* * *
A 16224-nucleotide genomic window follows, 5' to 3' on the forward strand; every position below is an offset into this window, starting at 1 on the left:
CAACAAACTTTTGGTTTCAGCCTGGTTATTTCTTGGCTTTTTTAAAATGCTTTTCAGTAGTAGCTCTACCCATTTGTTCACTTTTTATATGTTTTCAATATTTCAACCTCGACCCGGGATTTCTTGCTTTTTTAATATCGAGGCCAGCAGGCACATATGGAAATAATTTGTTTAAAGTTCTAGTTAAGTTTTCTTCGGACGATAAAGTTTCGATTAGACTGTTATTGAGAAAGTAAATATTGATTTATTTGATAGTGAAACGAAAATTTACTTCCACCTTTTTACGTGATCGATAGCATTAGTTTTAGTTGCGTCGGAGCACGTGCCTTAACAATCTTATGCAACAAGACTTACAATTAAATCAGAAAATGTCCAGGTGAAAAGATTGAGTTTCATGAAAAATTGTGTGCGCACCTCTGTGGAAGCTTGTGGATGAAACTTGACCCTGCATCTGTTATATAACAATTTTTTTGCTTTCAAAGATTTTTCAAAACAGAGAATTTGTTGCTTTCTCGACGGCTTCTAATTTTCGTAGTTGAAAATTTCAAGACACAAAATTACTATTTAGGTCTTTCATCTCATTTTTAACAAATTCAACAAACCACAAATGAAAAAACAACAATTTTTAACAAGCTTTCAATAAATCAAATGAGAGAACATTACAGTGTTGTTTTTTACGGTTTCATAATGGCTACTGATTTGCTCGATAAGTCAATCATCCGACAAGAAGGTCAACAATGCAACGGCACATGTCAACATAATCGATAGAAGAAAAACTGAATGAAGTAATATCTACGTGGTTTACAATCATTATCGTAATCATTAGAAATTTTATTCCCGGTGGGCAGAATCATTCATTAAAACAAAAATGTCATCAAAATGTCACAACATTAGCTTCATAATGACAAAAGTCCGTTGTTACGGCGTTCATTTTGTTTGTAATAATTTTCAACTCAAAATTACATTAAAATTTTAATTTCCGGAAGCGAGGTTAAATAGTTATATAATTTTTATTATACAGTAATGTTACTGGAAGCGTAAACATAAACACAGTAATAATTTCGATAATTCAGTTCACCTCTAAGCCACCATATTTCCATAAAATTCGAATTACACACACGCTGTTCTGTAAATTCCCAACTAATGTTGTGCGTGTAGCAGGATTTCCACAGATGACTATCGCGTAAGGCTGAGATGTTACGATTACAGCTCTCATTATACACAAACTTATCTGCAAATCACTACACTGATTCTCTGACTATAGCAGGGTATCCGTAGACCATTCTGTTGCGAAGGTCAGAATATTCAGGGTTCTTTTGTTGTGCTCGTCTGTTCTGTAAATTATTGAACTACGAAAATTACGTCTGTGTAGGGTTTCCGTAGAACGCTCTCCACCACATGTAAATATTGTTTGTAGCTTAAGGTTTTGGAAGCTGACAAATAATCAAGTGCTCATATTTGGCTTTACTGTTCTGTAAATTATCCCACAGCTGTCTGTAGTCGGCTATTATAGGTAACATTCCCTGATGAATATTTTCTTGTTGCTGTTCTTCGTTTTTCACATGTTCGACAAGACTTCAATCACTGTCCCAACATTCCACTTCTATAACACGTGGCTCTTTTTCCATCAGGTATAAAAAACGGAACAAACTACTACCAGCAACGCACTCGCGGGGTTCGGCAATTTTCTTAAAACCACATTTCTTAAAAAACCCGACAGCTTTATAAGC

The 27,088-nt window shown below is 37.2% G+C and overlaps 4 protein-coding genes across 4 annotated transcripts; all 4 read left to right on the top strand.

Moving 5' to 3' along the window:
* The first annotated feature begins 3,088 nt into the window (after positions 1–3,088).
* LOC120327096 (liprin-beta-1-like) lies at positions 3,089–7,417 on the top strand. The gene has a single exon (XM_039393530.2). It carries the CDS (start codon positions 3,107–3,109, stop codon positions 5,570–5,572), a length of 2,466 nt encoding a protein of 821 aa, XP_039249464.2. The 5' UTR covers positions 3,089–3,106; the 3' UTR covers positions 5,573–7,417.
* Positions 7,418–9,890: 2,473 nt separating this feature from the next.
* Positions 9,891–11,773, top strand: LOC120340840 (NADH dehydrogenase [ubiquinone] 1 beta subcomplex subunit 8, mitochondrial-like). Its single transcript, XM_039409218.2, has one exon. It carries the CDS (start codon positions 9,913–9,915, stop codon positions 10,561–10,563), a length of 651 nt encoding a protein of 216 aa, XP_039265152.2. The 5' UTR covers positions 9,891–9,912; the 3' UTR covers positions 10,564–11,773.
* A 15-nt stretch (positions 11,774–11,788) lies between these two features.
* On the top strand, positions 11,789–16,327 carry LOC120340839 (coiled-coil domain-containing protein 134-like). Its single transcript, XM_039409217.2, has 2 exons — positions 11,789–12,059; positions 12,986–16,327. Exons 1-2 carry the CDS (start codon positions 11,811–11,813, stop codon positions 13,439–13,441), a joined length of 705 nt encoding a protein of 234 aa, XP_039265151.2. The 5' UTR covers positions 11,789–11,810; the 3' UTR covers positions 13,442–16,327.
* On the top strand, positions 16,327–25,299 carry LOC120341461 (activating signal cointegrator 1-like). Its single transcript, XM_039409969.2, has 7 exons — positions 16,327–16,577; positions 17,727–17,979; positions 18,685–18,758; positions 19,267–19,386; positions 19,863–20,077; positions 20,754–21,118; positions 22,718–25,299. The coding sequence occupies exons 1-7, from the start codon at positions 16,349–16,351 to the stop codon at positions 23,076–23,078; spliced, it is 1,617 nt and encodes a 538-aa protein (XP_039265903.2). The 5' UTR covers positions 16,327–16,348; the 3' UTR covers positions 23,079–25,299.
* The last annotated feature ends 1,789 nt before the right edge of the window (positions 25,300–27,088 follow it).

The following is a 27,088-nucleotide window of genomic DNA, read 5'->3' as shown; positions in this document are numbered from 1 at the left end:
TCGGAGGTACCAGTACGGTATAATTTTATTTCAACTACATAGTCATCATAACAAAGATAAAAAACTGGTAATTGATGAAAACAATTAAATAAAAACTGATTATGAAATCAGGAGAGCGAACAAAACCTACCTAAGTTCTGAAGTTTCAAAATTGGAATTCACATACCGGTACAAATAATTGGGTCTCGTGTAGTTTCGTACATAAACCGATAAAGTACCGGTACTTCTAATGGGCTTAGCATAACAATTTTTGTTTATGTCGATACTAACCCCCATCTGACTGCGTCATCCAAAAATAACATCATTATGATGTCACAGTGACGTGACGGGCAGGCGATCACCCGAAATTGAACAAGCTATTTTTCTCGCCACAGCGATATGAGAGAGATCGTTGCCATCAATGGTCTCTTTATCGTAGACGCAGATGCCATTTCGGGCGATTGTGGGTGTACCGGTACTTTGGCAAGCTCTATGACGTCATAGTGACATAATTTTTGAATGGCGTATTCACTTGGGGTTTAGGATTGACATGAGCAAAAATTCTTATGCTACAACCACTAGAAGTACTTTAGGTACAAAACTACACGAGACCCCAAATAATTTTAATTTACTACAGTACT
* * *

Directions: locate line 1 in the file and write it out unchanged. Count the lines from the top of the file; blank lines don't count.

A 16224-nucleotide genomic window follows, 5' to 3' on the forward strand; every position below is an offset into this window, starting at 1 on the left: